Anything not subjected to the scientific method is considered at best unreliable and anything once proven by the scientific method with large amounts of evidence should be accepted without further question.
What a mistake.
The flow of Greek thought comes down to us and says that Reason is God. Reason can do everything we need to become masters the universe and live a good life.
But in a world where wisdom is king, reason is the servant.
Greek knowledge only answers the question of what, wisdom answers the who, where, when, and how.
Greek knowledge is an abstraction about the truth, dead, and running as far from temporary physical things in the world, to remain objective, while Hebrew wisdom is alive, giving truth concrete action in relation to a good created world.
Greek knowledge parades its cold, hard facts like a dissected cadaver, in suspended decay, and labeled bit by bit…“here is the spleen, the liver, the intestines, the pectoral muscles, the cranial nerve, “
Hebrew wisdom captures life, in motion, relationship, and for what purpose. Wisdom tells man how to live in a relationship to himself, the world, God, and others.
It advises for the contingent moment you cannot predict.
But wisdom, by definition, shows the limits of wisdom.
The sages of Israel could apply sustained, concentrated thinking with dramatic answers and yet at times still come away empty, and this they attributed to the great open variable, the Lord himself. So a man could “plan his way but the Lord would direct his steps”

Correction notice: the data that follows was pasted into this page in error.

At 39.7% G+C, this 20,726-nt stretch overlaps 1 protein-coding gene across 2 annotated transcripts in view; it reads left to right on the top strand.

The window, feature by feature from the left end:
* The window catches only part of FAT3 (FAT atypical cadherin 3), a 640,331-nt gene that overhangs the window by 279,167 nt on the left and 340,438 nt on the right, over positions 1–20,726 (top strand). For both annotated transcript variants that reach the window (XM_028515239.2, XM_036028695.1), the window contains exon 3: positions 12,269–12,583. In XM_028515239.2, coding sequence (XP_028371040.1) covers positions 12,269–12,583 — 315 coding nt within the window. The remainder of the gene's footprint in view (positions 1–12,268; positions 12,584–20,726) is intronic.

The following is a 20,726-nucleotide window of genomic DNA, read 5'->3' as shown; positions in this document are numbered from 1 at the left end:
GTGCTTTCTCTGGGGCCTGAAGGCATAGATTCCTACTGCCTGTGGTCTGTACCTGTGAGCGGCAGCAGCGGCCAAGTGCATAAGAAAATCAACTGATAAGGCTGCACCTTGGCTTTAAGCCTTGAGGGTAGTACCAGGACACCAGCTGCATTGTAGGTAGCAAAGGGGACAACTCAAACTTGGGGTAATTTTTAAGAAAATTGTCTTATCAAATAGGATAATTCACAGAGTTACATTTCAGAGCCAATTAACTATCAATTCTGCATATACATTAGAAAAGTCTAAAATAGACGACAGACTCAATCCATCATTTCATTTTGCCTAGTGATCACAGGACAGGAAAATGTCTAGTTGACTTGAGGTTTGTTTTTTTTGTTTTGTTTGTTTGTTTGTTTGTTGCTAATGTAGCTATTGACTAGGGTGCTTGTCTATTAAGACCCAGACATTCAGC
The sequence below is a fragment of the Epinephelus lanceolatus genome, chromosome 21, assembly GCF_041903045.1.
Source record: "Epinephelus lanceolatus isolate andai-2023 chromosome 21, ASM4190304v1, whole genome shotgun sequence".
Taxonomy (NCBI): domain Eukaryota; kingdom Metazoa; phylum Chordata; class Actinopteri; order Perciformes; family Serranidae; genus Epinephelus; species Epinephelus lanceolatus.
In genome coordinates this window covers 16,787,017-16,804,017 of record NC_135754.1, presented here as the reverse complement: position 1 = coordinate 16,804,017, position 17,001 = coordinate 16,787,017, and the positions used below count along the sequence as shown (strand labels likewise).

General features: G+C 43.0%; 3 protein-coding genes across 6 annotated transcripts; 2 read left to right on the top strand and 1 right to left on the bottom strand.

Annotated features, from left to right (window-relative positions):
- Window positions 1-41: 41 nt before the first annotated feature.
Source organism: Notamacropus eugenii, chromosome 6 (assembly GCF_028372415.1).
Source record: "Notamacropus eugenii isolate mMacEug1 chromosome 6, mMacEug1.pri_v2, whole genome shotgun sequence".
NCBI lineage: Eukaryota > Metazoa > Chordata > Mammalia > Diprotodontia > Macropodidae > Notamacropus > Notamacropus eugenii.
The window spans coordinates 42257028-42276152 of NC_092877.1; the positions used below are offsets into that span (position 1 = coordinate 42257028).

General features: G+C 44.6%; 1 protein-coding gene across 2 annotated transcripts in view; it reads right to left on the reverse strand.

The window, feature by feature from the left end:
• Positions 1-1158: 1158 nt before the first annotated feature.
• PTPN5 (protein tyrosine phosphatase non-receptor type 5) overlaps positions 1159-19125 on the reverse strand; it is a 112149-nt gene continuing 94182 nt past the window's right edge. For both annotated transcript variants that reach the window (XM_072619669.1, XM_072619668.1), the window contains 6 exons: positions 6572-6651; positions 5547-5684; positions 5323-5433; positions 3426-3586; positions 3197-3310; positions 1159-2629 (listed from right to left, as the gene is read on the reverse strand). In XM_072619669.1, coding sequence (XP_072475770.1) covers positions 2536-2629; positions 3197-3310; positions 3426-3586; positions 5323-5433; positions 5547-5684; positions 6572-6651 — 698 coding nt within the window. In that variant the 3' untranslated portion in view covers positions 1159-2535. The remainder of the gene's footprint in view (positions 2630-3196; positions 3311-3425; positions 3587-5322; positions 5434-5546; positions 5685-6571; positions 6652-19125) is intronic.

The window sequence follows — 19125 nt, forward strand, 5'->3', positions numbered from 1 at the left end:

The press toward wisdom never led to a Greek logos, a defining principle of life but rather a Hebrew God whose ways are past finding out. The best one could hope for in unreasonable situations was for God to deposit the wisdom necessary to cope. Even that quest was wrapped in paradox, for all the admonitions were to seek, search, observe, and look for wisdom, and God would gracefully drop that insight into a man’s heart as if appearing out of thin air. The best a man could do was to “Fear the Lord” as the beginning of wisdom, and after seeking that wisdom, it could only end in the limits of wisdom, causing him to “Fear” (worship and obey) the Lord.
Within this circular quest, wisdom produced not a cold, dead knowledge of the world with which he could methodically and scientifically rule, but a wonderfully alive, even playful, purposeful existence that led to worship. For within wisdom he was able to see and even produce a delightful and beautiful order for his life, and when he reached his limits he was cast into the awe and ecstacy of worship.
Knowledge does not lead necessarily to proper action, while wisdom by definition must.
Four Initial Steps for Practicing a Wisdom Oriented Approach to Life
Wisdom lives within relationships. You must be able to hear and sense the self in relationship to things, to the world, to the self, and to the God. Begin by practicing presence to those things. Do you know God? Could you recognize him speaking? Do you know your own heart? Can you recognize a fool when he approaches?
Watch For Feedback
Wisdom repeatedly teaches the reality of reaping and sowing. This world, your wife, your own body will tell you over and over again how you are doing. You are reaping what you are sowing. If you don’t like what you’re reaping, change what you are sowing.
Develop Awe and Wonder
The Sages of Israel far from mastering a group of facts, ended at a life of wonder and worship. It’s as impossible to control everything in your life. You cannot control the weather. Sometimes it is better to sit back and marvel than to strive against the wind.
Get A Mentor
The transmission of wisdom is a skilled practice of cultivating, expressing, and training in wisdom. You cannot make every improvement in your life on your own. Find a mentor who is wise.
If you need help with this, reach out. I have a spot open for coaching right now.